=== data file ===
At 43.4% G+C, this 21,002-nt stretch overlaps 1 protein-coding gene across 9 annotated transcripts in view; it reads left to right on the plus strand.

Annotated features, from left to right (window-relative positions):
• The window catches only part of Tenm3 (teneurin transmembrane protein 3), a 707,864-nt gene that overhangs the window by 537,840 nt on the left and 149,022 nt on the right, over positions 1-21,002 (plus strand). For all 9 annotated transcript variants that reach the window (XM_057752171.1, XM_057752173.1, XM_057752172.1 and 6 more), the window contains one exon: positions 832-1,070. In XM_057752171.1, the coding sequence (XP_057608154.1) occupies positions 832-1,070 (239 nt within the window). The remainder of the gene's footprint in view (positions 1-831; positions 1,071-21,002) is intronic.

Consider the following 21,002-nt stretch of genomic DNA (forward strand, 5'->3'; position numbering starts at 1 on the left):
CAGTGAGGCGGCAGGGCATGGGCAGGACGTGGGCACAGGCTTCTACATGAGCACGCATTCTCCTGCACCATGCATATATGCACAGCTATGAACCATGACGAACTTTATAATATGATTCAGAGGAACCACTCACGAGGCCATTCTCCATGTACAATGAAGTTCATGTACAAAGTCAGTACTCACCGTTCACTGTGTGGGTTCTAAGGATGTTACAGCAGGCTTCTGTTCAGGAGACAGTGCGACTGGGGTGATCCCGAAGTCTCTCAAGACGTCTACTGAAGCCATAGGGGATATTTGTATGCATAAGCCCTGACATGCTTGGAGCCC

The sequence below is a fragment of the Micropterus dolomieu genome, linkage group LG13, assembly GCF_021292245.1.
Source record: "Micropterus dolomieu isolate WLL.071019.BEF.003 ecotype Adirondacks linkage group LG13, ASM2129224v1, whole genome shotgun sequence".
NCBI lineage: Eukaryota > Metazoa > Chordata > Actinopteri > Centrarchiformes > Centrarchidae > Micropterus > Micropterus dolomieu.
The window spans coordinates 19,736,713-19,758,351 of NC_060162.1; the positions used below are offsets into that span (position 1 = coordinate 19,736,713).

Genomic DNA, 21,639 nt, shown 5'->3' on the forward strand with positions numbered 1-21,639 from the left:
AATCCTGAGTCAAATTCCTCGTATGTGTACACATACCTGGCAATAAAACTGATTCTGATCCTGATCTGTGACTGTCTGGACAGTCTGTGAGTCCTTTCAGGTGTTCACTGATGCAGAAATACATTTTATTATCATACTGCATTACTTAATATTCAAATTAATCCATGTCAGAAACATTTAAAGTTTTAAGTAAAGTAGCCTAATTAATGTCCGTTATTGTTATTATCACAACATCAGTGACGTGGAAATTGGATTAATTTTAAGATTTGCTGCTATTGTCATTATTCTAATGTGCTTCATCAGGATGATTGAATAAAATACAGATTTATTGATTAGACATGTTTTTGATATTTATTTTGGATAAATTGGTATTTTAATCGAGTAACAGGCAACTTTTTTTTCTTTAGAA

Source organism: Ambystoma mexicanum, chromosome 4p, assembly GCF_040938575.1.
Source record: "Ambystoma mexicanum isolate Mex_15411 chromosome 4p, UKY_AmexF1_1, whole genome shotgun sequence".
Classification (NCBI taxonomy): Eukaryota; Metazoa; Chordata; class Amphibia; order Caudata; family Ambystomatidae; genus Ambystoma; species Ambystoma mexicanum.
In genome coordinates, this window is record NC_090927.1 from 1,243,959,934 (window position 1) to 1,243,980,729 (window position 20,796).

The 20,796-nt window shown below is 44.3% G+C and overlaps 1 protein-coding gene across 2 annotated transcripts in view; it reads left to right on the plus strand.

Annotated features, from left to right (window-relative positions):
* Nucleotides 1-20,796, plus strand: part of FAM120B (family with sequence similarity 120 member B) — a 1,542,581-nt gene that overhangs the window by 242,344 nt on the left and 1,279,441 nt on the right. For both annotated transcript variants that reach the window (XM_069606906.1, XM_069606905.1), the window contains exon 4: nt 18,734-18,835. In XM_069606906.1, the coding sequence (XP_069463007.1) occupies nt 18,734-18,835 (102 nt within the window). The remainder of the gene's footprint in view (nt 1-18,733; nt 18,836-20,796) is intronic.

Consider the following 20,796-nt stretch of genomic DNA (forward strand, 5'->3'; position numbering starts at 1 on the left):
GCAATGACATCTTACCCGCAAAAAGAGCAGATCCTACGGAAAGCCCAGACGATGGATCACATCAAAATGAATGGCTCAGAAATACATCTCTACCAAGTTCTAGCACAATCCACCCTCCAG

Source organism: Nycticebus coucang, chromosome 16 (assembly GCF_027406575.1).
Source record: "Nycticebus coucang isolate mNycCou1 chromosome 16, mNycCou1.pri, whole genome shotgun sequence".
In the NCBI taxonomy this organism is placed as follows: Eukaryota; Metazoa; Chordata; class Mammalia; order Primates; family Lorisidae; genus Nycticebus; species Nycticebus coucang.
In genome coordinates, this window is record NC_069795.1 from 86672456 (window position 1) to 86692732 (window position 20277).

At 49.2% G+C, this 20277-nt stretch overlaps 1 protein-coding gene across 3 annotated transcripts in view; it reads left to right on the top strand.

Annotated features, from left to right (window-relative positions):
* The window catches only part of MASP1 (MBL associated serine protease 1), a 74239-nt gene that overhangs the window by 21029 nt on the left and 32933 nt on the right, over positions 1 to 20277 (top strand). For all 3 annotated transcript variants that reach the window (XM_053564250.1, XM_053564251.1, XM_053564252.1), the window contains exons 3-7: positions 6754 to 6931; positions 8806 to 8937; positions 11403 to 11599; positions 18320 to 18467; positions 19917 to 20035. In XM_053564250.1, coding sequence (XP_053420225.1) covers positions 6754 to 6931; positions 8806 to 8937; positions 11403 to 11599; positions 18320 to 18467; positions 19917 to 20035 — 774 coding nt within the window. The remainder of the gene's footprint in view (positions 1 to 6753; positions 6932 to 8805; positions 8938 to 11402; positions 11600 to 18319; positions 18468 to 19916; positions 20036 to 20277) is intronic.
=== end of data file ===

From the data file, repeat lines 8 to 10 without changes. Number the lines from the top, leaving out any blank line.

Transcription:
NCBI lineage: Eukaryota > Metazoa > Chordata > Actinopteri > Centrarchiformes > Centrarchidae > Micropterus > Micropterus dolomieu.
The window spans coordinates 19,736,713-19,758,351 of NC_060162.1; the positions used below are offsets into that span (position 1 = coordinate 19,736,713).

Genomic DNA, 21,639 nt, shown 5'->3' on the forward strand with positions numbered 1-21,639 from the left: